HOUSTON — What is belief?

Is belief hope? Or is it trust? Faith or work? Is it borne of promise and prayers or effort and grit? Is it something someone turns to when the chips are down, or something clung to even in good times?

For a dozen years, San Diego State’s mantra — “I believe that we will win,” a chant co-opted by its student section, the Show, from the U.S. Naval Academy — was twinged with doubt, the focus more on the first two words than the last three. So when the Aztecs found themselves down by 14 points with less than 14 minutes to go in their Final Four matchup with feisty Florida Atlantic, they had to separate the two.

This was no time for blind loyalty, for crossed fingers, for scripture and serenity. It was time to go to work. Forget the I believe part. SDSU focused on three words with which it has become so familiar over the last two decades.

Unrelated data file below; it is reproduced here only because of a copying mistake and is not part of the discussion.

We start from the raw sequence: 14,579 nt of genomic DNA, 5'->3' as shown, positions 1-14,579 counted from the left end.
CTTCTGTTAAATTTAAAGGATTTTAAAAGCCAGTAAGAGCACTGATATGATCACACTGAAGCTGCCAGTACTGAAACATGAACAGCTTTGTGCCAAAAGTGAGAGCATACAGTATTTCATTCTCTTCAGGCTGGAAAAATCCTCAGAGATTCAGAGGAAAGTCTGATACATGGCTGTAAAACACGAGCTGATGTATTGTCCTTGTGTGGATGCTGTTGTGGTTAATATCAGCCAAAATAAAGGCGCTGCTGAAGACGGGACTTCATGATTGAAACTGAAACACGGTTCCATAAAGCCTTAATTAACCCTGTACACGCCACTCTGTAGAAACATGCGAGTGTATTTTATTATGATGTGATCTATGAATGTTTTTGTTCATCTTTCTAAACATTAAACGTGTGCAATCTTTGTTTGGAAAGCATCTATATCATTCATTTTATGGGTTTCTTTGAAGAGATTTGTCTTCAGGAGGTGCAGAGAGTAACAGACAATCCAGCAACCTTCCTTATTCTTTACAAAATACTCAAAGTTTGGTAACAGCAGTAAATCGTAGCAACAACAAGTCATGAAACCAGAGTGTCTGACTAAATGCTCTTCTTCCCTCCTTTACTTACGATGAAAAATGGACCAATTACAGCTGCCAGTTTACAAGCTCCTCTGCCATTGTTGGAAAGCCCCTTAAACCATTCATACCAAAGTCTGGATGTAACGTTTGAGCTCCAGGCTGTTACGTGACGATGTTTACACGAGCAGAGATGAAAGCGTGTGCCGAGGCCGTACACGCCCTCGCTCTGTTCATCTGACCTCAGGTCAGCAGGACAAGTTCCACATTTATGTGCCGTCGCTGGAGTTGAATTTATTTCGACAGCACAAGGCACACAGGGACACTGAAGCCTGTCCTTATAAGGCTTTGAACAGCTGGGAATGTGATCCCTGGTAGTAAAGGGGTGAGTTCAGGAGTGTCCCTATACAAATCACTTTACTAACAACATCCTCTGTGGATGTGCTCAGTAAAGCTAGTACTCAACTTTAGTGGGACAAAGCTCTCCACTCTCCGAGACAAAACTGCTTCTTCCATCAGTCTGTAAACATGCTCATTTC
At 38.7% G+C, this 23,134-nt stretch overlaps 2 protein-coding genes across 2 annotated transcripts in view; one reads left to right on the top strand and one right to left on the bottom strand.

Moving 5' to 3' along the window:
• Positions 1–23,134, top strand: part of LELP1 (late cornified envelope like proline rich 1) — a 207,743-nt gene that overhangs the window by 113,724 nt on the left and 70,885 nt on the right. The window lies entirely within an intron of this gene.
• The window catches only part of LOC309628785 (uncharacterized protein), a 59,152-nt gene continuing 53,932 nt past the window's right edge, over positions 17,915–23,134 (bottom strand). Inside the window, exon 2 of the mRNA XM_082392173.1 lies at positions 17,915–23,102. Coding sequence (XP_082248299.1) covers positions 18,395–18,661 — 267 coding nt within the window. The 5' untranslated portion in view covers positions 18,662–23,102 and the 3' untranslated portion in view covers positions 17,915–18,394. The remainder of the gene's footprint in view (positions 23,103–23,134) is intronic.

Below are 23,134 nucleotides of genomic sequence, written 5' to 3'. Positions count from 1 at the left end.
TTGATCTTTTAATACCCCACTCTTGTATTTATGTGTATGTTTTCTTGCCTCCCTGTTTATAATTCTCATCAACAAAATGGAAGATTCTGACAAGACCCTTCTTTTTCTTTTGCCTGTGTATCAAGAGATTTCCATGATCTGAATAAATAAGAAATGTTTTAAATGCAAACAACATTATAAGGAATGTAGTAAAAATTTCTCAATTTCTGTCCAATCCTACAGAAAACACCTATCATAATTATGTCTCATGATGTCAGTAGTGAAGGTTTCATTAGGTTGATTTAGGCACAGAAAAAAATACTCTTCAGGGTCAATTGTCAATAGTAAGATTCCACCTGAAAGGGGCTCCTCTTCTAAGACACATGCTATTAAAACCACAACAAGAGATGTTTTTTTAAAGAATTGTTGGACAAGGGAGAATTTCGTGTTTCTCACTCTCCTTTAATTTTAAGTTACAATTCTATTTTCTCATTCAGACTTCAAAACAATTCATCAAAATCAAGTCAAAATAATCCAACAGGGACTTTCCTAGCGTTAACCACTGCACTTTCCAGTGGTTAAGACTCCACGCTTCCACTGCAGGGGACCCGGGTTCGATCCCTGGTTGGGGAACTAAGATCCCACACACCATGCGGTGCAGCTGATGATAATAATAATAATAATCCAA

“We will win.”

And they did. They did. And now they’ll play UConn for the national title.


What is work?

In basketball, individual talents and skill sets can get stretched to their limits by teams with chips on their shoulders and bounces in their steps. Work is not a wide-open 3-pointer or an easy dunk, a breakaway layup with three defenders trailing. Work is not the ball on a string or poetry in motion.

Work is nasty. It’s gritty. If anything, it’s slam poetry. Going to work is cleaning up the offensive glass and chasing down loose balls and fighting for position when the opponent is doing everything in his power to deny you an opportunity.

You don’t go to work up 10, you go to work down 14.

And that’s exactly what SDSU did.

After the Owls lengthened their lead to 14 with 13:53 to go, the Aztecs took a look at each other and decided their season would not end. To that point, FAU had out-rebounded SDSU, 9-3, in the second half, with five offensive boards. In the first half of the second half, the Aztecs trailed on the boards, 12-4. For a team that typically eschews outside shooting by relying on stout defense and adept glass-cleaning, the Aztecs were in trouble. Lose their shot, and they can adjust. Lose on the boards? That’s a chore.